Anthropogenic and climate contributions on the changes in terrestrial water storage in India

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dc.contributor.author Asoka, Akarsh
dc.contributor.author Mishra, Vimal
dc.date.accessioned 2020-04-30T06:42:57Z
dc.date.available 2020-04-30T06:42:57Z
dc.date.issued 2020-04
dc.identifier.citation Asoka, Akarsh and Mishra, Vimal, “Anthropogenic and climate contributions on the changes in terrestrial water storage in India”, Journal of Geophysical Research: Atmospheres, DOI: 10.1029/2020JD032470, vol. 125, no. 10, Apr. 2020. en_US
dc.identifier.issn 2169-897X
dc.identifier.issn 2169-8996
dc.identifier.uri https://doi.org/10.1029/2020JD032470
dc.identifier.uri https://repository.iitgn.ac.in/handle/123456789/5356
dc.description.abstract Despite the rapid depletion of groundwater and significant changes in surface water storage, the role of anthropogenic and climatic factors on terrestrial water storage (TWS) in India remains largely unexplored. Here, we provide a hydrologic framework based on the Variable Infiltration Capacity Simple Groundwater Model (VIC?SIMGM) and Gravity Recovery and Climate Experiment (GRACE) datasets to estimate the contribution of climate variability and anthropogenic groundwater pumping on TWS in the Indian basins. The VIC?SIMGM model was satisfactorily calibrated and evaluated against observed monthly streamflow and groundwater anomalies for the 17 river basins in India. The modelling setup combined with the GRACE data can be used for understanding the role of climate variability on surface and groundwater (shallow) storage in India. A significantly high correlation between TWS anomaly from GRACE (TWSAGRACE) and the VIC?SIMGM (TWSAVIC) was found in the majority of India except in north?west India. The negative correlation in northwest India is primarily due to considerable groundwater pumping for irrigation. Groundwater storage anomaly explains a significant variability of GRACETWSA in India, indicating the influence of anthropogenic groundwater pumping for irrigation. However, in the absence of anthropogenic influence, soil moisture is the major contributor to TWSA in the majority of India. The net anthropogenic depletion of TWS in north India is considerably higher than that estimated from the GRACE as the increase in precipitation has, during the recent decades, contributed to slowing down the declining rate of TWS.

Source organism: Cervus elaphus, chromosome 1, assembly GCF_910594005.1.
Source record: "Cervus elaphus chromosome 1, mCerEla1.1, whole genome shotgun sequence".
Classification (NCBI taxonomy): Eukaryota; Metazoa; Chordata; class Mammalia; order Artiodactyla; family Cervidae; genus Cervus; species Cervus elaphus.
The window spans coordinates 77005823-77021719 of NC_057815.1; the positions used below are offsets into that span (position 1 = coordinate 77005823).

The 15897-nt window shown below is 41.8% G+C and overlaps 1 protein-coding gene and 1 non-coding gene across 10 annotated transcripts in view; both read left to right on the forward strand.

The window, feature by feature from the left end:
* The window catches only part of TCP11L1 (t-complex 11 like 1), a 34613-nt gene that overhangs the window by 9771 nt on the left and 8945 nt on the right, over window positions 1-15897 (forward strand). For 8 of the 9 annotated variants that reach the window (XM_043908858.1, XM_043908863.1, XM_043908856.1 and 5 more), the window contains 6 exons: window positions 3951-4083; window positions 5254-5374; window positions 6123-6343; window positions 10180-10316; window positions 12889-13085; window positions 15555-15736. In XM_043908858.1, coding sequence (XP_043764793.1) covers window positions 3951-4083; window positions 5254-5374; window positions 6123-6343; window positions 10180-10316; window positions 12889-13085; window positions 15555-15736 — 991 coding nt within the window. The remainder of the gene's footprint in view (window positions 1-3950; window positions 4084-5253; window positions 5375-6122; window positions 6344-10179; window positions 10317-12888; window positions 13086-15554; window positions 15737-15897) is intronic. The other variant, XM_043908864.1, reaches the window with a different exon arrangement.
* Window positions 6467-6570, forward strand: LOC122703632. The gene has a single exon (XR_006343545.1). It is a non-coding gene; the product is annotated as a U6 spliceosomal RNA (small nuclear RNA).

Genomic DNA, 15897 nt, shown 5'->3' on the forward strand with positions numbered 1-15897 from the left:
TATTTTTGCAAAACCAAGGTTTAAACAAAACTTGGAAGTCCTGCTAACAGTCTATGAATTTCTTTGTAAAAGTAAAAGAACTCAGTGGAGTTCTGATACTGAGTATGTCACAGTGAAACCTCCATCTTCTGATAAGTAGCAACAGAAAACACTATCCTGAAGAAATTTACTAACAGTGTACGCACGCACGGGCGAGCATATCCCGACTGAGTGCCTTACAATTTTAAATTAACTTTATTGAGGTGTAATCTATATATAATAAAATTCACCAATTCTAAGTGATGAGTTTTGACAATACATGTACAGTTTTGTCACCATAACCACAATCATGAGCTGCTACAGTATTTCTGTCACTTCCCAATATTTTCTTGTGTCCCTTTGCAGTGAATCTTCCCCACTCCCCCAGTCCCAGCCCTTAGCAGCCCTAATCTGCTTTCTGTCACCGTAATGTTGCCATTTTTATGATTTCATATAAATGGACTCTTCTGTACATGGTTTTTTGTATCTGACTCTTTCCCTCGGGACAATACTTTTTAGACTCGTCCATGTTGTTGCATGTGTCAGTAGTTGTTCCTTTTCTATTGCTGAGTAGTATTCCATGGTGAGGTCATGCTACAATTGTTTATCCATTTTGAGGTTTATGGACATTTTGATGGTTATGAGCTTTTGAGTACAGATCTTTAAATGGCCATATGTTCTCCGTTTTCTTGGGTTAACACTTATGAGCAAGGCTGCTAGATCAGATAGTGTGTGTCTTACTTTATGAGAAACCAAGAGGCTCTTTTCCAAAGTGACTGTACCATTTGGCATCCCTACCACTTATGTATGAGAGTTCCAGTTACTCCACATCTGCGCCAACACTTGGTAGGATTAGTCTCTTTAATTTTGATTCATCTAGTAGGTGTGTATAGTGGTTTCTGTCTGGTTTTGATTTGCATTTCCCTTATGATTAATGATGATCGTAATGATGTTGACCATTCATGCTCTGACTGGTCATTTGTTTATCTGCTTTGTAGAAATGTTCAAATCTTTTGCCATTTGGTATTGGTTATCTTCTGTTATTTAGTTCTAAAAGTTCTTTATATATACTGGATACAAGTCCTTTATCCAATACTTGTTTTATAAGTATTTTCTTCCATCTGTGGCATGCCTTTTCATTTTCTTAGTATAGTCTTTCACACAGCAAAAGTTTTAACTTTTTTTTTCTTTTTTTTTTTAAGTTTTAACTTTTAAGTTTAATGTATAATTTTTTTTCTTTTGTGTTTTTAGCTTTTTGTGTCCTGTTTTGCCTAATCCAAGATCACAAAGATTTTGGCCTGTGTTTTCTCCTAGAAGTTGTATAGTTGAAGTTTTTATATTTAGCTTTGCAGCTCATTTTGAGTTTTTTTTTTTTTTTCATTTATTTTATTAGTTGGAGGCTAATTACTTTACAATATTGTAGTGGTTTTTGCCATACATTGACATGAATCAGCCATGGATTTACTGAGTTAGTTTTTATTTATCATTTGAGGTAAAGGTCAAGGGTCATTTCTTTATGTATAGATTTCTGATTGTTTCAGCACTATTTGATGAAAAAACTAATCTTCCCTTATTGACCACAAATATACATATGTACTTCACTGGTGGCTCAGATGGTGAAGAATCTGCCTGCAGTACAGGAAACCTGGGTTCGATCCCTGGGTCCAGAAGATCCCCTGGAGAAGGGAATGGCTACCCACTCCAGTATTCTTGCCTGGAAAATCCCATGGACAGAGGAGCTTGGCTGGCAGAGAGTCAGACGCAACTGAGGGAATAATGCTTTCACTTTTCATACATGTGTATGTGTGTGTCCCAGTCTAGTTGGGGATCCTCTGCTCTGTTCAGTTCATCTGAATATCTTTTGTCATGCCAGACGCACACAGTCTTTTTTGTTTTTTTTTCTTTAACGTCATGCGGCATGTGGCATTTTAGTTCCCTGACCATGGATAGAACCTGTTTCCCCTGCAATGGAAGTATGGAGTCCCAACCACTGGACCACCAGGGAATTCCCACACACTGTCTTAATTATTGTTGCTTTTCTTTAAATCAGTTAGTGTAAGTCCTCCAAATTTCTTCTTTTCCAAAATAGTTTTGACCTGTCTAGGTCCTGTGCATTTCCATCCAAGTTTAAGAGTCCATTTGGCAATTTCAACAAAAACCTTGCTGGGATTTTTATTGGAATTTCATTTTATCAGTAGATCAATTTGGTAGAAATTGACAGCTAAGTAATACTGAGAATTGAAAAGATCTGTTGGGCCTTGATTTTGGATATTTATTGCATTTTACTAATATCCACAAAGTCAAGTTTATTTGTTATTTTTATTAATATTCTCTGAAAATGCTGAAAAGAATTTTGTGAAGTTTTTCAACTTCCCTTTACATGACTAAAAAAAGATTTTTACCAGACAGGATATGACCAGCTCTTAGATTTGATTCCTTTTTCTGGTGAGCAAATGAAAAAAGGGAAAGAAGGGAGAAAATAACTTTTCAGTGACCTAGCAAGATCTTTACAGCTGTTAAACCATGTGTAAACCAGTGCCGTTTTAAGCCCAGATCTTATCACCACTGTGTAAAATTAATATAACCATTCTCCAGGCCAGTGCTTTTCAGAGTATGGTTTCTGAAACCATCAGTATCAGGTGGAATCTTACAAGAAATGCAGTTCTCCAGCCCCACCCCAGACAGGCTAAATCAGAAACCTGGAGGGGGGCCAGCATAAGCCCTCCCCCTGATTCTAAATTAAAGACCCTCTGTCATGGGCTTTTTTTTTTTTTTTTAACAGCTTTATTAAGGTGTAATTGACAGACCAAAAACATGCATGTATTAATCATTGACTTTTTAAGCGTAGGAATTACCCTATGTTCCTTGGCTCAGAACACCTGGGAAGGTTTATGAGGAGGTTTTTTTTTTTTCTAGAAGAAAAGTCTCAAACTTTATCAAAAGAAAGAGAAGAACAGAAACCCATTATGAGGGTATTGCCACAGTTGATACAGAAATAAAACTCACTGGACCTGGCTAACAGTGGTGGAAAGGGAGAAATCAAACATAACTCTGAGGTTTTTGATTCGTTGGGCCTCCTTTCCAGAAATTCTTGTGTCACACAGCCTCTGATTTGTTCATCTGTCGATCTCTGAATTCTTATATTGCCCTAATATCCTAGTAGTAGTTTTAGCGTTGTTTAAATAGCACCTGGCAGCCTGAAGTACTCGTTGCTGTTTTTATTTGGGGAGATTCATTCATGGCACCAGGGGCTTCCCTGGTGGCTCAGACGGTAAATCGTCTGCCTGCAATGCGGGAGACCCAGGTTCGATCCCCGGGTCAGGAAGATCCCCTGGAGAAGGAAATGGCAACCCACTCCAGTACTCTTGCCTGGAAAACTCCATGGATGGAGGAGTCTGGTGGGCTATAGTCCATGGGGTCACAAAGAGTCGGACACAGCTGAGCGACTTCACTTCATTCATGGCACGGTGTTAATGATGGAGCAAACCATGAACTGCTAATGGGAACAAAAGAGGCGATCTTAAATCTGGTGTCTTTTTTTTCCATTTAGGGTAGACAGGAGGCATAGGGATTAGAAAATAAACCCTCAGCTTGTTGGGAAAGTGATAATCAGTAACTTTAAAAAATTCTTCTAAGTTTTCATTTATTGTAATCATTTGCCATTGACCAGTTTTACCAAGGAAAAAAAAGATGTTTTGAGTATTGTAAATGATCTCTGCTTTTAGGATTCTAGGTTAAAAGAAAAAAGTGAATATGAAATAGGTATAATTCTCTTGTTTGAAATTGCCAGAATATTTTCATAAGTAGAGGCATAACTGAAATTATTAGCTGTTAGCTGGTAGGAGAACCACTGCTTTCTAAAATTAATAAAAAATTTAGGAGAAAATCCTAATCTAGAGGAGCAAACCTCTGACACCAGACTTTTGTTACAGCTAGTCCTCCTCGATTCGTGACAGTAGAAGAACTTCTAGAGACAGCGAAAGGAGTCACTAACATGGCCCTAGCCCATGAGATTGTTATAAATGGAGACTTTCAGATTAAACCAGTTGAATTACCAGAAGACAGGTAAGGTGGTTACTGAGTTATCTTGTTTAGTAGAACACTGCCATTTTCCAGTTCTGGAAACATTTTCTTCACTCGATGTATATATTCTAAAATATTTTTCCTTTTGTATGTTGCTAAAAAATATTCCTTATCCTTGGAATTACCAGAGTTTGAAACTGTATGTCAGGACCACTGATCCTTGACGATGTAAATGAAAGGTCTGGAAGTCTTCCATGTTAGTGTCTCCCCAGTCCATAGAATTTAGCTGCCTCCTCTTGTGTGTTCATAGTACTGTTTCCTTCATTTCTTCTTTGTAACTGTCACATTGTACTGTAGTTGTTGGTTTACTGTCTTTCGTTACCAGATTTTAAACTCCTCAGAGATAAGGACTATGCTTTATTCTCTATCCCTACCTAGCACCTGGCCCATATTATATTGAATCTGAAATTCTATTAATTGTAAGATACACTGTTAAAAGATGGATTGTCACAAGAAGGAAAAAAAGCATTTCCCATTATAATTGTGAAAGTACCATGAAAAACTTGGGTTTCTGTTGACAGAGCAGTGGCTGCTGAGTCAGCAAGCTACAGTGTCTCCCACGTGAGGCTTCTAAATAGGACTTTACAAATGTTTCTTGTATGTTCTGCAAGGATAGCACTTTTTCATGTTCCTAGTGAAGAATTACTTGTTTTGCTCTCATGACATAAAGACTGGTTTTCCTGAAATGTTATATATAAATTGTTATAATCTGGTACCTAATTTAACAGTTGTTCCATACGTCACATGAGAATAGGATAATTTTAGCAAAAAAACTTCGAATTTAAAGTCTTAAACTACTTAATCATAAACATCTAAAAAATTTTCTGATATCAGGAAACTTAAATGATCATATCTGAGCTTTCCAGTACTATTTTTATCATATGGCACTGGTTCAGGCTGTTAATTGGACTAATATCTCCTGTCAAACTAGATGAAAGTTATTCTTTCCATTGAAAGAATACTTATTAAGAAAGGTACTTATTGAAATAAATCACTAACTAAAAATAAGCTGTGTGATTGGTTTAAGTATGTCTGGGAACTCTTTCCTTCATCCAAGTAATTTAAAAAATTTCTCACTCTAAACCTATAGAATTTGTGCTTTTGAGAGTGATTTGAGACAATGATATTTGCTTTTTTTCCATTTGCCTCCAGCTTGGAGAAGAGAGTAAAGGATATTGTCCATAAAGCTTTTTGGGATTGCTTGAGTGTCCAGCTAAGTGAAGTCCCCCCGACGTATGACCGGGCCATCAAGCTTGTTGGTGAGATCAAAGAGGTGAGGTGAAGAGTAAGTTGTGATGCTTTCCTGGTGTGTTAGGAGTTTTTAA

dc.description.statementofresponsibility by Akarsh Asoka and Vimal Mishra
dc.language.iso en_US en_US
dc.publisher American Geophysical Union en_US
dc.title Anthropogenic and climate contributions on the changes in terrestrial water storage in India en_US
dc.type Article en_US
dc.relation.journal Journal of Geophysical Research: Atmospheres


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